Off-campus rents rise sharply
By Mauricio Roman
Rents for off-campus apartments have increased sharply in recent years, according to Housing Services Manager Linda L. Patton.
The Cambridge Tab reported that rents nearly doubled in the past decade. The average rent in Cambridge was $600 in 1988, according to research done by the Cambridge Home Hunting Guide. A study done by the Harvard University housing department in 1978 reported that the average market rent was $325 for that year.
One reason rents have increased so rapidly is that the number of units not subject to rent-control has significantly decreased, Patton said. Patton believed that conversion of rental units to condominiums, coupled with the low rate of rental housing construction in the city, has been the main cause for this decline.
"It is difficult to predict whether or not the trend of rate increases will continue in the future," Patton said. While condo conversions have decreased, the demand for housing in the Boston area remains very strong, Patton added.
Rental costs in the Boston area are still increasing faster than in the rest of the country. During the past year, rental costs have increased by 3.8 percent nationally and by 5.6 percent in the Greater Boston Area, according to The Boston Globe.
During the same period, Cambridge had the highest rents in the area, followed by Brookline, Boston, Watertown and Somerville, according to figures compiled by the Housing and Food Services Department.
Despite the high costs, most MIT students living off-campus prefer to live in Cambridge. "Students prefer to live near campus. While rents are lower farther away from MIT, there are costs associated with commuting," Patton said. Over the past three years, the distribution of MIT students among towns in the metropolitan area has not changed significantly. "Students are just becoming more creative -- such as sharing bedrooms in an apartment," Patton said.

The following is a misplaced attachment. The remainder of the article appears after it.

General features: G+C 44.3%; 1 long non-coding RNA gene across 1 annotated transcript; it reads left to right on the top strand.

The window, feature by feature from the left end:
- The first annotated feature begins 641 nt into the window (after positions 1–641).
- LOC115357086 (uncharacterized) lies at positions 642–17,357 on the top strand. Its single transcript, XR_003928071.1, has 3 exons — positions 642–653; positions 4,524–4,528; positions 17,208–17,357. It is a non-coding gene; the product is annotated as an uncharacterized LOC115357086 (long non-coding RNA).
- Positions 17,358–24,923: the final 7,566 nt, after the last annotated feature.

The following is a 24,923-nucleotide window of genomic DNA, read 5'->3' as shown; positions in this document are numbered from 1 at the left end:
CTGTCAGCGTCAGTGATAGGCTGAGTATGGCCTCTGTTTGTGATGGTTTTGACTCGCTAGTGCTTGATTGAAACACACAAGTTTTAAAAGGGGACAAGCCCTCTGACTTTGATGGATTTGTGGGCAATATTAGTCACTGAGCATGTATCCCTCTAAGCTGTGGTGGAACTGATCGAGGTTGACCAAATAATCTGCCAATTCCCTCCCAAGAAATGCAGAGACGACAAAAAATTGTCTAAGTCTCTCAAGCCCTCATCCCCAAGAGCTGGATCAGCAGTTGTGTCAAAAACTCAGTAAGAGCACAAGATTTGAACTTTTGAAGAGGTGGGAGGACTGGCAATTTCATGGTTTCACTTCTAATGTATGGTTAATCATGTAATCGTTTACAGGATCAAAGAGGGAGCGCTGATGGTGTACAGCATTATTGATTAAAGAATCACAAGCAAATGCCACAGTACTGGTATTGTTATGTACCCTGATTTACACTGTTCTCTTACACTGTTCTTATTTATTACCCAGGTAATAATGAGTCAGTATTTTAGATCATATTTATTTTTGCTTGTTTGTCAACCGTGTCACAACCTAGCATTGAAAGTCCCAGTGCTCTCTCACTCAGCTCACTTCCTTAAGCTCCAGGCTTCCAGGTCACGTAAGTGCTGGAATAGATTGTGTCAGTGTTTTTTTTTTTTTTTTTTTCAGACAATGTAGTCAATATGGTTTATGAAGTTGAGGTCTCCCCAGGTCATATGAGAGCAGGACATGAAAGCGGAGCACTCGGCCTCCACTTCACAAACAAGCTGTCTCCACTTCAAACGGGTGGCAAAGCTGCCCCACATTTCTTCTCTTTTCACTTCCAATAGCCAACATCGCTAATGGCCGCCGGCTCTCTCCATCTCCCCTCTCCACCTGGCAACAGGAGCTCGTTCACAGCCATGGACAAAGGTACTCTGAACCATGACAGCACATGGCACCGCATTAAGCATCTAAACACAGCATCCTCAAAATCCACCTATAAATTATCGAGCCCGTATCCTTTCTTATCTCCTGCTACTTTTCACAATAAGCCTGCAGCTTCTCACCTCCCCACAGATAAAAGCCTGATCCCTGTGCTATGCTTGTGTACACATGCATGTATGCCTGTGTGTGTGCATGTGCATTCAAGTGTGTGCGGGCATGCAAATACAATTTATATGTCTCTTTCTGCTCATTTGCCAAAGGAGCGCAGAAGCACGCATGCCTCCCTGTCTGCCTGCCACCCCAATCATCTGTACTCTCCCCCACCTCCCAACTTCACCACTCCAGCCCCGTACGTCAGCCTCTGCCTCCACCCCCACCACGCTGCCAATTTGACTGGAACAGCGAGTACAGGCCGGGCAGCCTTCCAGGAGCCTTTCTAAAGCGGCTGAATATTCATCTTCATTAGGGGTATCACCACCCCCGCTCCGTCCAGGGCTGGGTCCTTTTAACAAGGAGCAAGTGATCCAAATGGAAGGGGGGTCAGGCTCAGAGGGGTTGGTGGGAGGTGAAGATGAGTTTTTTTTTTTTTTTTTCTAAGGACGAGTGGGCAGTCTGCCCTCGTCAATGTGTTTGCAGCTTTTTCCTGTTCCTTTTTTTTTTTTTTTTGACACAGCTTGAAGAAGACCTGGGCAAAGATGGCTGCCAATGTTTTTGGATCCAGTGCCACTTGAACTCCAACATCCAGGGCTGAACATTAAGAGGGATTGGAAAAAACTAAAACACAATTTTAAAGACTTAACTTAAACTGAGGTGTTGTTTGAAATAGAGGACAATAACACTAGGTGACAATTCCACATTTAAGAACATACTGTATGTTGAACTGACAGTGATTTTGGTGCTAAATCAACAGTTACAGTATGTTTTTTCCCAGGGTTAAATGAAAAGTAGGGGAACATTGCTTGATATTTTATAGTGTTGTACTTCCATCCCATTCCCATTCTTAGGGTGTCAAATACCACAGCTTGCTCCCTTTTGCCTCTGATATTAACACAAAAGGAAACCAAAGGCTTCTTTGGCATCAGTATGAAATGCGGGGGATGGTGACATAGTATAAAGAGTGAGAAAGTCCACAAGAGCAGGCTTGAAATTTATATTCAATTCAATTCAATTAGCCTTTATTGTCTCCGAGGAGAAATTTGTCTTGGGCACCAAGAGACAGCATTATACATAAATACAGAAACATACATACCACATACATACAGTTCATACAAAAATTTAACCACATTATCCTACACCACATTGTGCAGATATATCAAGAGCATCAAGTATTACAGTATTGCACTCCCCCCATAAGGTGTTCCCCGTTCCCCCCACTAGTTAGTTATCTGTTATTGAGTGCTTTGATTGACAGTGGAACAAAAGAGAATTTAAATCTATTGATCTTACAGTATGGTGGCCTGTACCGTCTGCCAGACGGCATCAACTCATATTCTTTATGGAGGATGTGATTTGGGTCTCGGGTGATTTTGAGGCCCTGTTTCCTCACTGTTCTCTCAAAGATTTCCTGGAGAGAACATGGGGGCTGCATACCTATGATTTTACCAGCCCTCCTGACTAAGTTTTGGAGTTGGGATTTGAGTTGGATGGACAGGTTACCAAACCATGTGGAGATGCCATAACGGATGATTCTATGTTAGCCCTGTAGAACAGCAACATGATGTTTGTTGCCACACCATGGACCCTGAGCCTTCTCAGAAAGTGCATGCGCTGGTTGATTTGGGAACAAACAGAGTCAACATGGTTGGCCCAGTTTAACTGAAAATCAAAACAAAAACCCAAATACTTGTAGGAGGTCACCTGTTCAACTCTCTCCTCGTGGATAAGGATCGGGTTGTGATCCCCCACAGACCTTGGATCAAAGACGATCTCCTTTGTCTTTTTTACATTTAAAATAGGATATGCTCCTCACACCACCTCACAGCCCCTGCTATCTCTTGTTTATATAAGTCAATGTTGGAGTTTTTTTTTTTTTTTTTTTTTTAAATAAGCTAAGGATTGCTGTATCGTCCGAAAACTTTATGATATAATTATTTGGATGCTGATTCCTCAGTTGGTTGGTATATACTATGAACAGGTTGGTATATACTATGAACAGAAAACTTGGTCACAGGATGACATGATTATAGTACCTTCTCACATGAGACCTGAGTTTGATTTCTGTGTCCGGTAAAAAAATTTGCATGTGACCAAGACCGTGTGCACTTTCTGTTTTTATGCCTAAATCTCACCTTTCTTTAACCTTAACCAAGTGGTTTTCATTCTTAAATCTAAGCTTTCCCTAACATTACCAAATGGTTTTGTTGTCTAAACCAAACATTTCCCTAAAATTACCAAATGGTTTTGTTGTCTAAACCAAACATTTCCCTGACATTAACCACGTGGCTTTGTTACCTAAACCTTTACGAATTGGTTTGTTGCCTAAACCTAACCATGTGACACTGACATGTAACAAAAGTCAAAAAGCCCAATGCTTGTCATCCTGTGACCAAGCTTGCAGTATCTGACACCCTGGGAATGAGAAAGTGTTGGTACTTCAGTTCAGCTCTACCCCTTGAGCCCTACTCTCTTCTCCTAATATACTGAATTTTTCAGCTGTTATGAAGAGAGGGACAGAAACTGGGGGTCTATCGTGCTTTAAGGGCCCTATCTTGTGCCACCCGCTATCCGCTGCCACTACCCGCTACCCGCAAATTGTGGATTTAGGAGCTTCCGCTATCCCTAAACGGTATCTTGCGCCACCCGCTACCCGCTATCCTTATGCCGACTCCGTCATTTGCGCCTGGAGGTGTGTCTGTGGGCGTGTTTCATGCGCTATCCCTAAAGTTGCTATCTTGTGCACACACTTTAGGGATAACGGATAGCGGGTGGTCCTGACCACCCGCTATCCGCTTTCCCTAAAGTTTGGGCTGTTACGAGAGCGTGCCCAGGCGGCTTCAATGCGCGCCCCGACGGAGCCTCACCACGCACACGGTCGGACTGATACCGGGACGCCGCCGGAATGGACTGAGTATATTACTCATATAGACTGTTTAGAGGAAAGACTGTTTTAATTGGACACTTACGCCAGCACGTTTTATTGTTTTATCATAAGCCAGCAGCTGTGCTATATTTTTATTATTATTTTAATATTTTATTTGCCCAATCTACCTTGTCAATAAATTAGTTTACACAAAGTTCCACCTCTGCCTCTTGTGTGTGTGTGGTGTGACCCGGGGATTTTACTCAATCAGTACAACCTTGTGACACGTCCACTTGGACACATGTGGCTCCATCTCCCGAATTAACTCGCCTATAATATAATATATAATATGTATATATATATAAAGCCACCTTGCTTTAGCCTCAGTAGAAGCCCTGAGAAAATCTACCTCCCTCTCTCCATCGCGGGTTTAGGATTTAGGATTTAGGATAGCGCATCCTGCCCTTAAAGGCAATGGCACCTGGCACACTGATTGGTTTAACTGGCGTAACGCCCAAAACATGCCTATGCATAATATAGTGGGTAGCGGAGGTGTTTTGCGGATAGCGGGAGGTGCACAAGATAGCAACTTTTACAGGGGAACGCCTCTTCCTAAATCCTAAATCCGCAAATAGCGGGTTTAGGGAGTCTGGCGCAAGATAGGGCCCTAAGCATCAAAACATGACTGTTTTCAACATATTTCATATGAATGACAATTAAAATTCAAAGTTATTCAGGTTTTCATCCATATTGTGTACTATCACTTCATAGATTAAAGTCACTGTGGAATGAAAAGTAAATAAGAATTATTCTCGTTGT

Demand for on-campus housing has steadily exceeded supply for the past several years. According to Graduate Student Council President Scott Y. Peng G, around 20 percent of all graduate students live on-campus, while 50 percent want to. Living on-campus is not only more convenient but cheaper as well, since on-campus rents are kept at 90 percent of the average market rent, according to Patton.
In response to the large demand for on-campus housing, MIT decided to convert a building it owns on Albany Street into a graduate dormitory. The new dorm will probably house 180 students, Patton said.
"The dorm will alleviate some of the pressure from students to live on-campus," Peng said. "However," he added, "it might make MIT's administration feel that it has done enough. MIT should always regard building adequate housing for its students a priority."